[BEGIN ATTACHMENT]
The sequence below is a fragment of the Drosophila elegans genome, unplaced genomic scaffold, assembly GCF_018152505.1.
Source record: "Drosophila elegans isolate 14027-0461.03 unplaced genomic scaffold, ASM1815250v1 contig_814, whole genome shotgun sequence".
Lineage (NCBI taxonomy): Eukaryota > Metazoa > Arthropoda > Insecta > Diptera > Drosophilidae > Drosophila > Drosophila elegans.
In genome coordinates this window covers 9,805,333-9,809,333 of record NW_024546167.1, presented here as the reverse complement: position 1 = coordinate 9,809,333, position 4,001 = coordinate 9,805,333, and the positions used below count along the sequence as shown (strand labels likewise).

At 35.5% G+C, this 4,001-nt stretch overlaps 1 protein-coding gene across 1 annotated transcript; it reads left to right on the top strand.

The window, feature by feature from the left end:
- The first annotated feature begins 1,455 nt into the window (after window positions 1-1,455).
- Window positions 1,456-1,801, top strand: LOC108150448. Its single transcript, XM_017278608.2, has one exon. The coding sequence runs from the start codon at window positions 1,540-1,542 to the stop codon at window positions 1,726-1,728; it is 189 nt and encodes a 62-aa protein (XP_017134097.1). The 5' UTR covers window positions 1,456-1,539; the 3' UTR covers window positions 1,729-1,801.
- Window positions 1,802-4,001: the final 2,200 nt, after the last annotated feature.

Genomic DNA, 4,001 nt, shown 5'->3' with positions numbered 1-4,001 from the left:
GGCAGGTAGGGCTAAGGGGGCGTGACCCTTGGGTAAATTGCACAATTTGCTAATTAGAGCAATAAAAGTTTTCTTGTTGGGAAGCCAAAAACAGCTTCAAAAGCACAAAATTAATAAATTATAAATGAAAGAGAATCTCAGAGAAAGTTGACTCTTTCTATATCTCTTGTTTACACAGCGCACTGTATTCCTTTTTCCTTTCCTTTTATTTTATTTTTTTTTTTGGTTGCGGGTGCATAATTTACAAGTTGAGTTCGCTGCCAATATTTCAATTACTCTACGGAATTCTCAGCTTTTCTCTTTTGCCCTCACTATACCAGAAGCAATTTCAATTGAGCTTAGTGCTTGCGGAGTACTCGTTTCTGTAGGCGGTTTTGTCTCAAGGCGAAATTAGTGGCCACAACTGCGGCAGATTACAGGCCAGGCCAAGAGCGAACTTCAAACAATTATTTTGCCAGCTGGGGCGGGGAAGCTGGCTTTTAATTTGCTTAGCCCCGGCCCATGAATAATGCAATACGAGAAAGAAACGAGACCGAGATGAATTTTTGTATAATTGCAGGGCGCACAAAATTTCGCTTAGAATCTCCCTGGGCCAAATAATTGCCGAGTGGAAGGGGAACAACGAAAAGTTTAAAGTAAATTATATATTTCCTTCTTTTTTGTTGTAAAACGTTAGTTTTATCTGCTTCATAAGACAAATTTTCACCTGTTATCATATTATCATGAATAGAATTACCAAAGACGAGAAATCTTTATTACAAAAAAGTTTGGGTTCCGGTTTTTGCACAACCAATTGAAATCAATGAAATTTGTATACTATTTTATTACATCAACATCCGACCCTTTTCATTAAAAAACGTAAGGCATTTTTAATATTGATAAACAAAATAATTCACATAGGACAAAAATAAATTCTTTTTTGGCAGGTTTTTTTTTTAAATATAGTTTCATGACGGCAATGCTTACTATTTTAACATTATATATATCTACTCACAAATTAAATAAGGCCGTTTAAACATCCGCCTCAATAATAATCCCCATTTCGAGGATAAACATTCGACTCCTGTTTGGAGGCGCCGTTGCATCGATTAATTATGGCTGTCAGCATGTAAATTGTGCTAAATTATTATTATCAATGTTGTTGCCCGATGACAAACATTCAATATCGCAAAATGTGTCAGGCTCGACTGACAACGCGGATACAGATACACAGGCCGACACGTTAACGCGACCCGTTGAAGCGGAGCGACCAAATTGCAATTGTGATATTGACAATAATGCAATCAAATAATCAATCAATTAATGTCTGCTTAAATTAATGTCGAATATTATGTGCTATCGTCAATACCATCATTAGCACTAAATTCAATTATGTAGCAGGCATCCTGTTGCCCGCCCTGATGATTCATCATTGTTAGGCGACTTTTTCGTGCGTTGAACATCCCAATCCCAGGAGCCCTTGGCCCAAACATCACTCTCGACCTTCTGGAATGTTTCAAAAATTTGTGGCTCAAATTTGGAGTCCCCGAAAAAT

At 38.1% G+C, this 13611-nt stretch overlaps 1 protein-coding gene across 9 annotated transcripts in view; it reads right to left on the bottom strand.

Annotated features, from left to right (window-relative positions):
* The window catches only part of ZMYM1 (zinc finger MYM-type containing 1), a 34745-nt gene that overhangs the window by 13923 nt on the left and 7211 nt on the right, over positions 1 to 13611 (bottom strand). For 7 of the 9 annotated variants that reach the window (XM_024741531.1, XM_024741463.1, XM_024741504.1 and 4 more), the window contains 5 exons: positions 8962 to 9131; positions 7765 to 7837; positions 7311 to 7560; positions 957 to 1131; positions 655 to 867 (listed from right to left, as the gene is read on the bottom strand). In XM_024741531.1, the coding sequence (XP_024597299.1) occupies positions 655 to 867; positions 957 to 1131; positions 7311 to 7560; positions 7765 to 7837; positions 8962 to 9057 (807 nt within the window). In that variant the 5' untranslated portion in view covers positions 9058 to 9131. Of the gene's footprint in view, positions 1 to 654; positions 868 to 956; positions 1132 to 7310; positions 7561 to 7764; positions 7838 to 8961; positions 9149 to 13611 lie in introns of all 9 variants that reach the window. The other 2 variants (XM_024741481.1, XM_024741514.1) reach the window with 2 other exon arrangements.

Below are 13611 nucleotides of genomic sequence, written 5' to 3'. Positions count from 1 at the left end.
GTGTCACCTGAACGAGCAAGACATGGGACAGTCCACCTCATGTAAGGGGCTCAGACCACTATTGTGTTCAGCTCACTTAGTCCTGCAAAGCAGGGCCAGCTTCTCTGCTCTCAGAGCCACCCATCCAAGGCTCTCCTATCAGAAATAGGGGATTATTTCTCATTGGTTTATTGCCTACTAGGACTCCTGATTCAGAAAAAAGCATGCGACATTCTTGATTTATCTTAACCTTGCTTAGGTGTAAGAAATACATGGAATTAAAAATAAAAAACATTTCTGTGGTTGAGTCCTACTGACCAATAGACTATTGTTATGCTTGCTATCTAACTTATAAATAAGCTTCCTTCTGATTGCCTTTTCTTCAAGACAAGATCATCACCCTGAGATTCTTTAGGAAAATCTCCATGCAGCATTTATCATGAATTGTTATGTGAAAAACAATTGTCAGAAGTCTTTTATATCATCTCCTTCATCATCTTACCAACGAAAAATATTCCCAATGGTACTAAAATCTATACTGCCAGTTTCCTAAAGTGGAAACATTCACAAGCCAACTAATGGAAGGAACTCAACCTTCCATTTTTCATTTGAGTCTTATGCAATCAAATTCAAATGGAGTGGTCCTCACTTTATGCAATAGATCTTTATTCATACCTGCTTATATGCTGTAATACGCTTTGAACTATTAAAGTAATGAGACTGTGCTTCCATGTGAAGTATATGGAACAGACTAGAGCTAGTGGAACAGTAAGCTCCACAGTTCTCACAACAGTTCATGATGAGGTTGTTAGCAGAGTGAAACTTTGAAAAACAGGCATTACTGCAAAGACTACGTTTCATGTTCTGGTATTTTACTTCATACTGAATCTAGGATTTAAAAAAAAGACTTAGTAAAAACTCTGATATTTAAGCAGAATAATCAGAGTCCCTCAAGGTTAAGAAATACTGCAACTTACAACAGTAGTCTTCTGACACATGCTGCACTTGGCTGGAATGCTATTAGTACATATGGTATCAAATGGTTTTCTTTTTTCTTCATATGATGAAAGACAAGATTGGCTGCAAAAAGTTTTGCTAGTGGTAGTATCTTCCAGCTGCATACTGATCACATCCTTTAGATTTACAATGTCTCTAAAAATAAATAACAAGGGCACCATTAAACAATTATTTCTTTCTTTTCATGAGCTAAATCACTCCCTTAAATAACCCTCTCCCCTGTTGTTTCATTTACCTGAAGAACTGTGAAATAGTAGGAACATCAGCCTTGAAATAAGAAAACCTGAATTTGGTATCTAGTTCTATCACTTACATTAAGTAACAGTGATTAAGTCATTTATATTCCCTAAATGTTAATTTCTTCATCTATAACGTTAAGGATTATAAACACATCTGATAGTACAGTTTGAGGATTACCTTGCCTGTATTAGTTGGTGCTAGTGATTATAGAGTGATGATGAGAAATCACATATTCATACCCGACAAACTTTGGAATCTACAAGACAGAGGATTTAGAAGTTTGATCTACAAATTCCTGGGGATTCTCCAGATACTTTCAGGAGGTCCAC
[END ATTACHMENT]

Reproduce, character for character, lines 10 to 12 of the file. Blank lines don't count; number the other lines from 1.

Genomic DNA, 4,001 nt, shown 5'->3' with positions numbered 1-4,001 from the left:
GGCAGGTAGGGCTAAGGGGGCGTGACCCTTGGGTAAATTGCACAATTTGCTAATTAGAGCAATAAAAGTTTTCTTGTTGGGAAGCCAAAAACAGCTTCAAAAGCACAAAATTAATAAATTATAAATGAAAGAGAATCTCAGAGAAAGTTGACTCTTTCTATATCTCTTGTTTACACAGCGCACTGTATTCCTTTTTCCTTTCCTTTTATTTTATTTTTTTTTTTGGTTGCGGGTGCATAATTTACAAGTTGAGTTCGCTGCCAATATTTCAATTACTCTACGGAATTCTCAGCTTTTCTCTTTTGCCCTCACTATACCAGAAGCAATTTCAATTGAGCTTAGTGCTTGCGGAGTACTCGTTTCTGTAGGCGGTTTTGTCTCAAGGCGAAATTAGTGGCCACAACTGCGGCAGATTACAGGCCAGGCCAAGAGCGAACTTCAAACAATTATTTTGCCAGCTGGGGCGGGGAAGCTGGCTTTTAATTTGCTTAGCCCCGGCCCATGAATAATGCAATACGAGAAAGAAACGAGACCGAGATGAATTTTTGTATAATTGCAGGGCGCACAAAATTTCGCTTAGAATCTCCCTGGGCCAAATAATTGCCGAGTGGAAGGGGAACAACGAAAAGTTTAAAGTAAATTATATATTTCCTTCTTTTTTGTTGTAAAACGTTAGTTTTATCTGCTTCATAAGACAAATTTTCACCTGTTATCATATTATCATGAATAGAATTACCAAAGACGAGAAATCTTTATTACAAAAAAGTTTGGGTTCCGGTTTTTGCACAACCAATTGAAATCAATGAAATTTGTATACTATTTTATTACATCAACATCCGACCCTTTTCATTAAAAAACGTAAGGCATTTTTAATATTGATAAACAAAATAATTCACATAGGACAAAAATAAATTCTTTTTTGGCAGGTTTTTTTTTTAAATATAGTTTCATGACGGCAATGCTTACTATTTTAACATTATATATATCTACTCACAAATTAAATAAGGCCGTTTAAACATCCGCCTCAATAATAATCCCCATTTCGAGGATAAACATTCGACTCCTGTTTGGAGGCGCCGTTGCATCGATTAATTATGGCTGTCAGCATGTAAATTGTGCTAAATTATTATTATCAATGTTGTTGCCCGATGACAAACATTCAATATCGCAAAATGTGTCAGGCTCGACTGACAACGCGGATACAGATACACAGGCCGACACGTTAACGCGACCCGTTGAAGCGGAGCGACCAAATTGCAATTGTGATATTGACAATAATGCAATCAAATAATCAATCAATTAATGTCTGCTTAAATTAATGTCGAATATTATGTGCTATCGTCAATACCATCATTAGCACTAAATTCAATTATGTAGCAGGCATCCTGTTGCCCGCCCTGATGATTCATCATTGTTAGGCGACTTTTTCGTGCGTTGAACATCCCAATCCCAGGAGCCCTTGGCCCAAACATCACTCTCGACCTTCTGGAATGTTTCAAAAATTTGTGGCTCAAATTTGGAGTCCCCGAAAAAT

At 38.1% G+C, this 13611-nt stretch overlaps 1 protein-coding gene across 9 annotated transcripts in view; it reads right to left on the bottom strand.